# Superimposing two figures on the top of each other

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Tommy am 14 Dez. 2014
Kommentiert: Tommy am 17 Dez. 2014
Hi everyone
I have a question regarding on superimposing two figures.
For example, I have two figures which both have different scaling of x-axis and y-axis. Is there a function that can superimpose these two figures.
For example, I have these two figures.
and
You can see that the x-axes and the y-axes of these two figures are differently scaled. Is it possible that place the first figure on the top the second figure, so that the curly can be seen on the top of the second image. By the way, the second image was created by using imagesc() function.
I tried to use the following code
1. figure(1)
2. imagesc()
3. hold on
4. plot(x,y)
But it did not work due to the difference in x and y axes.
Thank you very much
Tommy
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### Akzeptierte Antwort

Rick Rosson am 14 Dez. 2014
m = 1800 / ( 3 - -3) ;
dx = 1800 / 2 ;
u = m*x + dx ;
n = 1000 / ( 1.6 - -1.6 ) ;
dy = 1000 / 2 ;
v = n*y + dy
plot(u,v);
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Tommy am 17 Dez. 2014
Thank you very much for your help.

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### Weitere Antworten (2)

matt dash am 15 Dez. 2014
Don't use "hold on" to plot both the image and the plot in the same axes. Instead, create two separate axes on top of each other. Draw the image in the first axes (the one on the bottom) and the plot on top:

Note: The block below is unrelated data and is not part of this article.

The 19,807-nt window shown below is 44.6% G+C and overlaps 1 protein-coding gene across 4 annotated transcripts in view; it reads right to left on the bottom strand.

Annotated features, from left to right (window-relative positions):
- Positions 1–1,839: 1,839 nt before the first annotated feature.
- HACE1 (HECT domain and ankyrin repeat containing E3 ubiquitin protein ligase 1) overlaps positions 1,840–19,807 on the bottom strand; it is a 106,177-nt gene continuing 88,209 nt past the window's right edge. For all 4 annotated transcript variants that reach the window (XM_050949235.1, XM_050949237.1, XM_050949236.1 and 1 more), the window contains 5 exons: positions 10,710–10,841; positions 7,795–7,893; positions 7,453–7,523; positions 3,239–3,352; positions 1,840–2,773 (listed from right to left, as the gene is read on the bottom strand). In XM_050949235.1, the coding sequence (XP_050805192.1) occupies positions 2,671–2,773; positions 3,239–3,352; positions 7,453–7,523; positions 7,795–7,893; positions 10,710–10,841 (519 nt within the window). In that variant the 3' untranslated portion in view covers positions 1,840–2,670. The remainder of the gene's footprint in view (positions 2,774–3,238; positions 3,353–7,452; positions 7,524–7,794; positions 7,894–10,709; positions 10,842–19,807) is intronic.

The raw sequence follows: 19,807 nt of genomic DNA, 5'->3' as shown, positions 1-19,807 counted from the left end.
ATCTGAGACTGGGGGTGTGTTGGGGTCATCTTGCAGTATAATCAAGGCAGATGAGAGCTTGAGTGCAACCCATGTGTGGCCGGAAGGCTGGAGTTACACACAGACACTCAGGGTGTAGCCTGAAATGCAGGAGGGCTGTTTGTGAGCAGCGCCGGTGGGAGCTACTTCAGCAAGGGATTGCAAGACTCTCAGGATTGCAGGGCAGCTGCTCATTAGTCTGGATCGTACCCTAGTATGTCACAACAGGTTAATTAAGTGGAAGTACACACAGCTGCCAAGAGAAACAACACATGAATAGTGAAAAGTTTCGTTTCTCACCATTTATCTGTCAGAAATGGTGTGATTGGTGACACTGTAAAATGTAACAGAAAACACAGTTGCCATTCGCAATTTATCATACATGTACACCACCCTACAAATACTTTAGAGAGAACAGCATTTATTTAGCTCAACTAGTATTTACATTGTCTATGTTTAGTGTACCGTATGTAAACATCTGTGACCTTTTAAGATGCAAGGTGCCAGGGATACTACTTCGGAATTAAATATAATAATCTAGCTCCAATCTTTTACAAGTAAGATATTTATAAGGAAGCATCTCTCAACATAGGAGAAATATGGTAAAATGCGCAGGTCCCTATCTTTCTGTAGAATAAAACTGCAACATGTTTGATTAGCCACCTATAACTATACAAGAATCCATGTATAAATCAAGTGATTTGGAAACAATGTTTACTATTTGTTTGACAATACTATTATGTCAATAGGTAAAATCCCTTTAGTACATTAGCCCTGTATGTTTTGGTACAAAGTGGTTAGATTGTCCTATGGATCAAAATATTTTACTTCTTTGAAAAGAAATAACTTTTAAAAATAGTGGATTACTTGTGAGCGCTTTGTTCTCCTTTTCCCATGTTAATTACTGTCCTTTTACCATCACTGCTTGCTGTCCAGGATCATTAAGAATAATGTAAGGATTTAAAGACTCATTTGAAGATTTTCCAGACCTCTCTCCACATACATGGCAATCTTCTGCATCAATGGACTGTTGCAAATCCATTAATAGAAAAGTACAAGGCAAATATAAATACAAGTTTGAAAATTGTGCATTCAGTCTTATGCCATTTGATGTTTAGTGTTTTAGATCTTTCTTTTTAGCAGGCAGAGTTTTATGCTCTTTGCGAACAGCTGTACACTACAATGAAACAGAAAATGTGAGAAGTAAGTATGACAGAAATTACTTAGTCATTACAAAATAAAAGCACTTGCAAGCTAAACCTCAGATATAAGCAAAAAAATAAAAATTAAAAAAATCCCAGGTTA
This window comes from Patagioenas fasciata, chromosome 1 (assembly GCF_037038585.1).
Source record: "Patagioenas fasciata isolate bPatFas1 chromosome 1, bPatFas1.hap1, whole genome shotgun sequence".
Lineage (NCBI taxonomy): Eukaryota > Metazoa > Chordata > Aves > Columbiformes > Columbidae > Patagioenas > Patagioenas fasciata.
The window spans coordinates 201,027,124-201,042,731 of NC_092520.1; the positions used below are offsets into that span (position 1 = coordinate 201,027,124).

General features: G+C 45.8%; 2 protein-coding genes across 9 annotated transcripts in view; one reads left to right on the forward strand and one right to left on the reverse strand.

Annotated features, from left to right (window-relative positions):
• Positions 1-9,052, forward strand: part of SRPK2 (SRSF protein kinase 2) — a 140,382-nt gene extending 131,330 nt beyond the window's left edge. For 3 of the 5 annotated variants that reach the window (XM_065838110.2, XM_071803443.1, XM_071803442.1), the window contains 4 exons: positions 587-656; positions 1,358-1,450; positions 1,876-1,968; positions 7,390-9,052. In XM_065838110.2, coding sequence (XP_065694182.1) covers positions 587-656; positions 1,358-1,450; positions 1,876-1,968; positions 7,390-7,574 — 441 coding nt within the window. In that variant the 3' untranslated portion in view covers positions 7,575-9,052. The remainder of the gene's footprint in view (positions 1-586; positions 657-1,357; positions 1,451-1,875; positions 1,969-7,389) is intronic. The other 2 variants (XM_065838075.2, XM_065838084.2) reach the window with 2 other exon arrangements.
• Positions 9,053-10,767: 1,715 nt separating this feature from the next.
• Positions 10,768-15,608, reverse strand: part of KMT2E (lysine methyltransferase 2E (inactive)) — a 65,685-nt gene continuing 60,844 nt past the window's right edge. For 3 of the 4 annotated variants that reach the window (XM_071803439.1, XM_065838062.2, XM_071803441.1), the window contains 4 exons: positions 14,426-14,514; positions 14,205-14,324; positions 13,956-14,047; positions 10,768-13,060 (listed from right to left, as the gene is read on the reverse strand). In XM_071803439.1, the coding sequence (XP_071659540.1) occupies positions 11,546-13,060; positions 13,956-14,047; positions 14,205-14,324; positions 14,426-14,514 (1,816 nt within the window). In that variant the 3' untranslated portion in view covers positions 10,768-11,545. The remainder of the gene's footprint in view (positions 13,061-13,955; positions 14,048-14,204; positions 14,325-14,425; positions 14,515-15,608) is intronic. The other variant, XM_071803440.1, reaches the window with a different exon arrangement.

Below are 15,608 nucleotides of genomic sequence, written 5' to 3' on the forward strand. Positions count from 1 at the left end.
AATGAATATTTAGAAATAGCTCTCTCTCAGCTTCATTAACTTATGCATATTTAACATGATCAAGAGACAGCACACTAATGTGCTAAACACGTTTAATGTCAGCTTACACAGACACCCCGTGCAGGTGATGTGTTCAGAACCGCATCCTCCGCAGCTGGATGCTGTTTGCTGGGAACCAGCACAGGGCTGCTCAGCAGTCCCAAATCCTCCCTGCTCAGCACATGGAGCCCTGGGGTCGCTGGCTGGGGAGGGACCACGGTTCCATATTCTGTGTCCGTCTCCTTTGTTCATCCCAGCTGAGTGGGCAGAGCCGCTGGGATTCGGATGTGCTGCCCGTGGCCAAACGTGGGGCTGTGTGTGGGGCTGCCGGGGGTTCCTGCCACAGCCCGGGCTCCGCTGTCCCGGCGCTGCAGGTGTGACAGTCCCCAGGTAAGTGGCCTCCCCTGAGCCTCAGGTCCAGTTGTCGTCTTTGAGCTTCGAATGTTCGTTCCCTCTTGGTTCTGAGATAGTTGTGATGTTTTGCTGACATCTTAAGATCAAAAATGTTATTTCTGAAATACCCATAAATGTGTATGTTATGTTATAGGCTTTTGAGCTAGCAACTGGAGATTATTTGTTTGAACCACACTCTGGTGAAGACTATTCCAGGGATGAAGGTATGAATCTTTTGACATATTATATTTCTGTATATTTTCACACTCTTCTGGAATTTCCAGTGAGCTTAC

figure
axes('position',[something])
imagesc...
axes('position',[same thing],'color','none')
plot(...)
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matt dash am 16 Dez. 2014
The position property sets the position of the axes within the figure. The figure is the window itself. You use the position property in conjunction with the "units" property, which say what units the position is in.
For example:
figure
axes('units','inches','position',[.5 .75 3 2])
makes an axes that is located .5 inches to the left and 0.75 inches up from the bottom-left corner, and is 3 inches wide and 2 inches tall.
If you don't specify the position, it will use a default value. So if you're just using the default anyway now, you don't need to worry about setting a different position. The important thing is just that both axes have the same position, so if you use the default for one, use it for the other too.
Example of using default position:
figure
%make first axes:
a=axes;
image(rgb) %display image
set(a,'xtick',[],'ytick',[]); %remove its ticks
%make 2nd axes:
a2=axes;
x=rand(1,10);
y=rand(1,10);
plot(x,y)
set(a2,'color','none')
Note that both image and plot reset their axes' properties, so i use "set" to change the properties AFTER calling those two functions. Alternatively, you can set the properties before and use "hold on" to prevent the axes from being reset. (Many people think of "hold on" as just being used when you want to plot two things in the same axes, but really what it's doing is stopping plot or image from resetting the axes themselves)
Tommy am 17 Dez. 2014

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Sean de Wolski am 16 Dez. 2014
Bearbeitet: Sean de Wolski am 16 Dez. 2014
It's actually there when you plot. Just in the upper left hand corner because that's where the data are located. This will make it more obvious.
imagesc(magic(100))
hold on
plot(1:10,cumsum(rand(1,10)),'r-')
If you want the line in the middle, then adjust the data to be in the middle like Rick has done.
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Tommy am 17 Dez. 2014
Thank you very much for you advice, I got it working with Rick's method.

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